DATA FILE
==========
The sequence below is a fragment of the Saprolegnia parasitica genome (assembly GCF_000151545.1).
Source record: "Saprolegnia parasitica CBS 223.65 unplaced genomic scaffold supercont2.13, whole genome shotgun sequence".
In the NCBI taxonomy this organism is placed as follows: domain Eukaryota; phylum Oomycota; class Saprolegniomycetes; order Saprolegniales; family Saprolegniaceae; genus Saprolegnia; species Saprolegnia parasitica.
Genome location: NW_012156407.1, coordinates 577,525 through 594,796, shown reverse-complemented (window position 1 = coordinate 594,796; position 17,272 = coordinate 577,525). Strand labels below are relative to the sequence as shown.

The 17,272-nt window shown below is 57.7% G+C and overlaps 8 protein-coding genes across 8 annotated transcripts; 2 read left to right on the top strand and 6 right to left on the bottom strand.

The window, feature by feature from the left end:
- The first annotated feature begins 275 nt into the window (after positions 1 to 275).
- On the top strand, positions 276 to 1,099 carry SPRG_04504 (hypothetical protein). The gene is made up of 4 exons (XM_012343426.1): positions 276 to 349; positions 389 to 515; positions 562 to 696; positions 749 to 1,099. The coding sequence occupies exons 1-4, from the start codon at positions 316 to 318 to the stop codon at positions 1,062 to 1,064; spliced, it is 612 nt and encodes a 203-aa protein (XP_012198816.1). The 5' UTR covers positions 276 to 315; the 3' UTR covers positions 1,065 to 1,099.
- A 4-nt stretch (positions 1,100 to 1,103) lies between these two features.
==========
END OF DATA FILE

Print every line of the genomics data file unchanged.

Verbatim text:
The sequence below is a fragment of the Saprolegnia parasitica genome (assembly GCF_000151545.1).
Source record: "Saprolegnia parasitica CBS 223.65 unplaced genomic scaffold supercont2.13, whole genome shotgun sequence".
In the NCBI taxonomy this organism is placed as follows: domain Eukaryota; phylum Oomycota; class Saprolegniomycetes; order Saprolegniales; family Saprolegniaceae; genus Saprolegnia; species Saprolegnia parasitica.
Genome location: NW_012156407.1, coordinates 577,525 through 594,796, shown reverse-complemented (window position 1 = coordinate 594,796; position 17,272 = coordinate 577,525). Strand labels below are relative to the sequence as shown.

The 17,272-nt window shown below is 57.7% G+C and overlaps 8 protein-coding genes across 8 annotated transcripts; 2 read left to right on the top strand and 6 right to left on the bottom strand.

The window, feature by feature from the left end:
- The first annotated feature begins 275 nt into the window (after positions 1 to 275).
- On the top strand, positions 276 to 1,099 carry SPRG_04504 (hypothetical protein). The gene is made up of 4 exons (XM_012343426.1): positions 276 to 349; positions 389 to 515; positions 562 to 696; positions 749 to 1,099. The coding sequence occupies exons 1-4, from the start codon at positions 316 to 318 to the stop codon at positions 1,062 to 1,064; spliced, it is 612 nt and encodes a 203-aa protein (XP_012198816.1). The 5' UTR covers positions 276 to 315; the 3' UTR covers positions 1,065 to 1,099.
- A 4-nt stretch (positions 1,100 to 1,103) lies between these two features.